The Times West Virginian

Bob Herzel

November 19, 2012

HERTZEL COLUMN: No celebrating this turkey of a defense

MORGANTOWN — Today, this being the Monday of Thanksgiving week, it may be time for a West Virginia University football fan to find some compassion within his passion.

Just this week let us ease up some on the West Virginia defense and its coordinator, Joe DeForest.

Understood, it is difficult at this moment, for it is a defense that seems to have no direction, a defense that already has written its name down as the all-time worst in school history, a defense that gives up more yardage and points than Obama and Romney got votes in this past election.

Only Colorado has given up more points this season, and the 423 points WVU has allowed are more than any previous team at the school has given up with two, or three, games left in the year.

It is unacceptable, inexcusable ... but also something we have come to understand is the norm, just as the 50 points it gave up to Oklahoma were one too many.

But in this holiday week, let us forgive, if not forget, and move on, for no one feels worse than those who have been unable to do things right.

In truth, you even feel for DeForest as he comes out time after time to meet with the media, being cordial always, even in some really tough situations. You long ago have run out of questions about the inadequacies, and DeForest, likewise, has run out of answers.

And so the postgame soiree goes something like this:

“Our kids fought hard. They deserved to win that game; they really did,” he said. “OU just made one more play than we did.”

How many times has he said they had made one more play than West Virginia did? Enough that it really doesn’t matter any more.

He tries to spin it, to make it look as though there is improvement, notes stops in the fourth quarter that allowed WVU to get back into the game and even twice take the lead.

“We were in position to win the game on defense,” he said. “They made more plays than we did on the ball. That’s the bottom line. When the ball is in the air, either they’re going to get it or we’re going to get it. They made the plays.”

This year the opponents always make the plays.

Landry Jones is an old hand at doing it, a cagey senior veteran, and Kenny Stills is equally as cagey and as sure-handed a receiver with the game on the line.

Those two combined twice for scores down the stretch to erase those Mountaineer leads and steal away in the night with the victory.

And West Virginia?

“We fought hard; we played well at times. But ultimately, you have to make a stop at the right time,” DeForest said.

But today we’re offering forgiveness and looking for good things.

It’s hard to do on a defensive team that can’t find cornerbacks that can cover anyone.

In a very late-night, early-morning fog following the Oklahoma game it appeared that a friend had drunk of the West Virginia wine and was talking the talk that the defense did seem improved. He tried to make his case and it made some sense, right up until it was pointed out that there were 50 points on the scoreboard.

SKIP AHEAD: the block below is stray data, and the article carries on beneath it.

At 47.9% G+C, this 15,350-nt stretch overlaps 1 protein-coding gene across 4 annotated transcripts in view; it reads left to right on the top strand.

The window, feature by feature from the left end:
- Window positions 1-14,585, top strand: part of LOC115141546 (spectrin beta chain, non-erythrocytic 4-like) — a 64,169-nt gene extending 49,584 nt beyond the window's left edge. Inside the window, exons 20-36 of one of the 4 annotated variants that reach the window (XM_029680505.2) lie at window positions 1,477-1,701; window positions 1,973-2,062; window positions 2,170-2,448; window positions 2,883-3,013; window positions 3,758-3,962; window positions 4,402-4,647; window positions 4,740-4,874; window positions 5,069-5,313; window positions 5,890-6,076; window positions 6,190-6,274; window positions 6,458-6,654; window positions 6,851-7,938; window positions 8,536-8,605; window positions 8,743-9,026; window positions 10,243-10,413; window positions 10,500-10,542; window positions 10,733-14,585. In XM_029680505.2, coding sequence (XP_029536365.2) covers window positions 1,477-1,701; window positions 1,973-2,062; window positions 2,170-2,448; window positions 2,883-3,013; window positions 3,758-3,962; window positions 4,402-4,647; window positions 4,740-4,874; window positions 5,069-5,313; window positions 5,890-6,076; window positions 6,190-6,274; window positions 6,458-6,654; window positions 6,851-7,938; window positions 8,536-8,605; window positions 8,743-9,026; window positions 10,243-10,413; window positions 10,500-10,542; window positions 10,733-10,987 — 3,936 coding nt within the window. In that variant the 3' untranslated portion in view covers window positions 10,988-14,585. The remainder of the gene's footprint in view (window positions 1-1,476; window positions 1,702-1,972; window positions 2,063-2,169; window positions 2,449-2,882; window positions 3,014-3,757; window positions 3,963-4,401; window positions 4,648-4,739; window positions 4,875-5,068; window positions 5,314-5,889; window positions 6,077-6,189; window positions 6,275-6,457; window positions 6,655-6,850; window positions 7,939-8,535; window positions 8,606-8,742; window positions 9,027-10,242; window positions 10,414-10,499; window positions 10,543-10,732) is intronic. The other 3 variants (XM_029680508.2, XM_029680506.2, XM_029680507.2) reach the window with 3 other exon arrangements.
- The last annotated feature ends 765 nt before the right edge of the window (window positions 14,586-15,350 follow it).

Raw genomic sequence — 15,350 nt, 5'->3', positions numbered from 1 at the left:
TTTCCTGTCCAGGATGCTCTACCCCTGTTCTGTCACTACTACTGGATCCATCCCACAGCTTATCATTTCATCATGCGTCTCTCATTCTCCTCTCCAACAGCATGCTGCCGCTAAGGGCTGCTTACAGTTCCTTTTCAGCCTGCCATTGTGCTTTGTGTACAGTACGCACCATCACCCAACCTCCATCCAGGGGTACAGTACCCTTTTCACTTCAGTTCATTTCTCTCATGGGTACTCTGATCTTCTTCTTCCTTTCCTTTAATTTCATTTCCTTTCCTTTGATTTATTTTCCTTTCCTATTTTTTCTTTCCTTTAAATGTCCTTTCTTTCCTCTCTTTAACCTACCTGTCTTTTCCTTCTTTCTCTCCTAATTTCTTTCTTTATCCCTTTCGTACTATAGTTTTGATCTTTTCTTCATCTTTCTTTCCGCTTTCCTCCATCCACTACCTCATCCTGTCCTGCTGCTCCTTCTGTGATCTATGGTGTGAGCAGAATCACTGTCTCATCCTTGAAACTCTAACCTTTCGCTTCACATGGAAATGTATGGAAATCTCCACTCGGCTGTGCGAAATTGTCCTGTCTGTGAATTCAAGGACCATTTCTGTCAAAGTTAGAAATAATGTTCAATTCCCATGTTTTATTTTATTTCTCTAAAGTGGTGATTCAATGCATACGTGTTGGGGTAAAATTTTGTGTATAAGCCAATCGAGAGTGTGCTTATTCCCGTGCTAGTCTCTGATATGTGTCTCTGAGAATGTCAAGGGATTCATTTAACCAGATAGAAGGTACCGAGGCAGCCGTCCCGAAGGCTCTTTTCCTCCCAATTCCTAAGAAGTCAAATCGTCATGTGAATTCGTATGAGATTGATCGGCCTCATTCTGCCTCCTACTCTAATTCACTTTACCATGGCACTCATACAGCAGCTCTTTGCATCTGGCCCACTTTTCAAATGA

Fifty! Half a hundred!

It was as many points as Bob Huggins’ basketball team scored in its first game.

Oh, there is the idea that the Mountaineers have been good against the run, which made the way Bob Stoops called the game for Oklahoma Saturday night absolutely infuriating to watch, for he insisted on running and running when it seemed that had they just thrown the ball they could have named the score and not wound up in a shootout.

The fact that they stopped the run and completed a lot of passes over the middle helped make the two safeties, freshman Karl Joseph and Darwin Cook, into tackling machines, Cook getting out of the coaching staff’s doghouse like a snarling pit bull as both finished with 10 tackles.

The coaches have done all they can changing players around. That hasn’t helped, and things are no better now than when they gave up 63 points to Baylor in their first Big 12 game in history.

If that is the case, what’s left to change?

Certainly the defensive scheme would be vulnerable, but the coaches maintain it is what you have to play in the Big 12, although it is difficult to imagine how you can think a defense that gives up more than 40 points and often 50 in almost every Big 12 game, no matter who is playing, is the right defense to play.

And then there are the coaches ... but this is Thanksgiving week, so the less said there, the better.

Besides, they have to get ready for an Iowa State that scored 50 points this past Saturday night against Kansas, a team that gives up 16 fewer points a game in conference play than WVU.

Email Bob Hertzel at bhertzel@hotmail.com or follow him on Twitter @bhertzel.

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